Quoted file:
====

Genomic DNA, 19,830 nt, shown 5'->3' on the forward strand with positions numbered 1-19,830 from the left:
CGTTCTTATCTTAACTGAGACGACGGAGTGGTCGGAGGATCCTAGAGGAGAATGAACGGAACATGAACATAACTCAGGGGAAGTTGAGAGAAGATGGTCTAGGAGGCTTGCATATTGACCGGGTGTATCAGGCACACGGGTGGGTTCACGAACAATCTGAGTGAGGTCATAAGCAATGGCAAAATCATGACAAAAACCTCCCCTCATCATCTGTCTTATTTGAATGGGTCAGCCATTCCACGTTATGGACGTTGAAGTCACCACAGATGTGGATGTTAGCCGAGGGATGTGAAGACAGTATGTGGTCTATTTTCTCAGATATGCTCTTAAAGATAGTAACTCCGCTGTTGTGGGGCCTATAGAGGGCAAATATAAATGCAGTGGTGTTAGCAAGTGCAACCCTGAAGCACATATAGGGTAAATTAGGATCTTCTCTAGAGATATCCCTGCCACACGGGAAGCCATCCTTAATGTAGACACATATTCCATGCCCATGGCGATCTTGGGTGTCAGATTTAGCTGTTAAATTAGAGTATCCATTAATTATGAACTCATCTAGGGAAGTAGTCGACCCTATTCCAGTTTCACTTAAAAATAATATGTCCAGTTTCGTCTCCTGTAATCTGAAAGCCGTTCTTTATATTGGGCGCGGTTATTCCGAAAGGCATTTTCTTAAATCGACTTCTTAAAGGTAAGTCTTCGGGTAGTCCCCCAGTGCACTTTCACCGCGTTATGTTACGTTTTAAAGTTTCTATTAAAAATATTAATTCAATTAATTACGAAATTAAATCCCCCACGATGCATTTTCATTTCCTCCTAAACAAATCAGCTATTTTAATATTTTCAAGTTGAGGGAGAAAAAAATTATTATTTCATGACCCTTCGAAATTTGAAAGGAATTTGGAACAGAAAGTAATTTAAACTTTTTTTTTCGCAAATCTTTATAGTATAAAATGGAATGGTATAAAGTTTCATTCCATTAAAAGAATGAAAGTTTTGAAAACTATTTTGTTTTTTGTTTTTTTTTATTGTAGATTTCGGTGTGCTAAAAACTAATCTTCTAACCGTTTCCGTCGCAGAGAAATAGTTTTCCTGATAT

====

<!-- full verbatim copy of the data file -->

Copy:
Genomic DNA, 19,830 nt, shown 5'->3' on the forward strand with positions numbered 1-19,830 from the left:
CGTTCTTATCTTAACTGAGACGACGGAGTGGTCGGAGGATCCTAGAGGAGAATGAACGGAACATGAACATAACTCAGGGGAAGTTGAGAGAAGATGGTCTAGGAGGCTTGCATATTGACCGGGTGTATCAGGCACACGGGTGGGTTCACGAACAATCTGAGTGAGGTCATAAGCAATGGCAAAATCATGACAAAAACCTCCCCTCATCATCTGTCTTATTTGAATGGGTCAGCCATTCCACGTTATGGACGTTGAAGTCACCACAGATGTGGATGTTAGCCGAGGGATGTGAAGACAGTATGTGGTCTATTTTCTCAGATATGCTCTTAAAGATAGTAACTCCGCTGTTGTGGGGCCTATAGAGGGCAAATATAAATGCAGTGGTGTTAGCAAGTGCAACCCTGAAGCACATATAGGGTAAATTAGGATCTTCTCTAGAGATATCCCTGCCACACGGGAAGCCATCCTTAATGTAGACACATATTCCATGCCCATGGCGATCTTGGGTGTCAGATTTAGCTGTTAAATTAGAGTATCCATTAATTATGAACTCATCTAGGGAAGTAGTCGACCCTATTCCAGTTTCACTTAAAAATAATATGTCCAGTTTCGTCTCCTGTAATCTGAAAGCCGTTCTTTATATTGGGCGCGGTTATTCCGAAAGGCATTTTCTTAAATCGACTTCTTAAAGGTAAGTCTTCGGGTAGTCCCCCAGTGCACTTTCACCGCGTTATGTTACGTTTTAAAGTTTCTATTAAAAATATTAATTCAATTAATTACGAAATTAAATCCCCCACGATGCATTTTCATTTCCTCCTAAACAAATCAGCTATTTTAATATTTTCAAGTTGAGGGAGAAAAAAATTATTATTTCATGACCCTTCGAAATTTGAAAGGAATTTGGAACAGAAAGTAATTTAAACTTTTTTTTTCGCAAATCTTTATAGTATAAAATGGAATGGTATAAAGTTTCATTCCATTAAAAGAATGAAAGTTTTGAAAACTATTTTGTTTTTTGTTTTTTTTTATTGTAGATTTCGGTGTGCTAAAAACTAATCTTCTAACCGTTTCCGTCGCAGAGAAATAGTTTTCCTGATAT